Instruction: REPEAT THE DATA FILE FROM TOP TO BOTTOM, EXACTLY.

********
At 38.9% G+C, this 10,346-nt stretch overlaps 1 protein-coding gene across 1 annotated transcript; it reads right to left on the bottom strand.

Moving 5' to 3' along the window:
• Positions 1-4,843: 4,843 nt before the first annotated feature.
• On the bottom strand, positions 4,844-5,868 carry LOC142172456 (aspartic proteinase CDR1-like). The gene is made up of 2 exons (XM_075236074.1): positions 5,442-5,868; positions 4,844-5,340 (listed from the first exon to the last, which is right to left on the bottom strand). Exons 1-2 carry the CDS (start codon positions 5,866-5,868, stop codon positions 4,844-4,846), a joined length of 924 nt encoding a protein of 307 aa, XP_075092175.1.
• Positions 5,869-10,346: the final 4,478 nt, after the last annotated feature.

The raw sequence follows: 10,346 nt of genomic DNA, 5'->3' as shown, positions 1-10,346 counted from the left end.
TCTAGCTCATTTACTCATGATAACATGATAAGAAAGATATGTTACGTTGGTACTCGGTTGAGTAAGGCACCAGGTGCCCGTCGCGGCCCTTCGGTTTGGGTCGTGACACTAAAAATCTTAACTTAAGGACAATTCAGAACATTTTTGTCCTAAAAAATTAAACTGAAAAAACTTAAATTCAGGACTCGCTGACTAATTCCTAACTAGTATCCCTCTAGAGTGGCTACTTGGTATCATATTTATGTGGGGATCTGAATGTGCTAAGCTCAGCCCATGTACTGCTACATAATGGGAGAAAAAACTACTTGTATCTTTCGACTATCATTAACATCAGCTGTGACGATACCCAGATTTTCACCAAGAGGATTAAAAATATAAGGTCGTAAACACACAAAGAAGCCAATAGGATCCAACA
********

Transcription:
At 38.9% G+C, this 10,346-nt stretch overlaps 1 protein-coding gene across 1 annotated transcript; it reads right to left on the bottom strand.

Moving 5' to 3' along the window:
• Positions 1-4,843: 4,843 nt before the first annotated feature.
• On the bottom strand, positions 4,844-5,868 carry LOC142172456 (aspartic proteinase CDR1-like). The gene is made up of 2 exons (XM_075236074.1): positions 5,442-5,868; positions 4,844-5,340 (listed from the first exon to the last, which is right to left on the bottom strand). Exons 1-2 carry the CDS (start codon positions 5,866-5,868, stop codon positions 4,844-4,846), a joined length of 924 nt encoding a protein of 307 aa, XP_075092175.1.
• Positions 5,869-10,346: the final 4,478 nt, after the last annotated feature.

The raw sequence follows: 10,346 nt of genomic DNA, 5'->3' as shown, positions 1-10,346 counted from the left end.
TCTAGCTCATTTACTCATGATAACATGATAAGAAAGATATGTTACGTTGGTACTCGGTTGAGTAAGGCACCAGGTGCCCGTCGCGGCCCTTCGGTTTGGGTCGTGACACTAAAAATCTTAACTTAAGGACAATTCAGAACATTTTTGTCCTAAAAAATTAAACTGAAAAAACTTAAATTCAGGACTCGCTGACTAATTCCTAACTAGTATCCCTCTAGAGTGGCTACTTGGTATCATATTTATGTGGGGATCTGAATGTGCTAAGCTCAGCCCATGTACTGCTACATAATGGGAGAAAAAACTACTTGTATCTTTCGACTATCATTAACATCAGCTGTGACGATACCCAGATTTTCACCAAGAGGATTAAAAATATAAGGTCGTAAACACACAAAGAAGCCAATAGGATCCAACA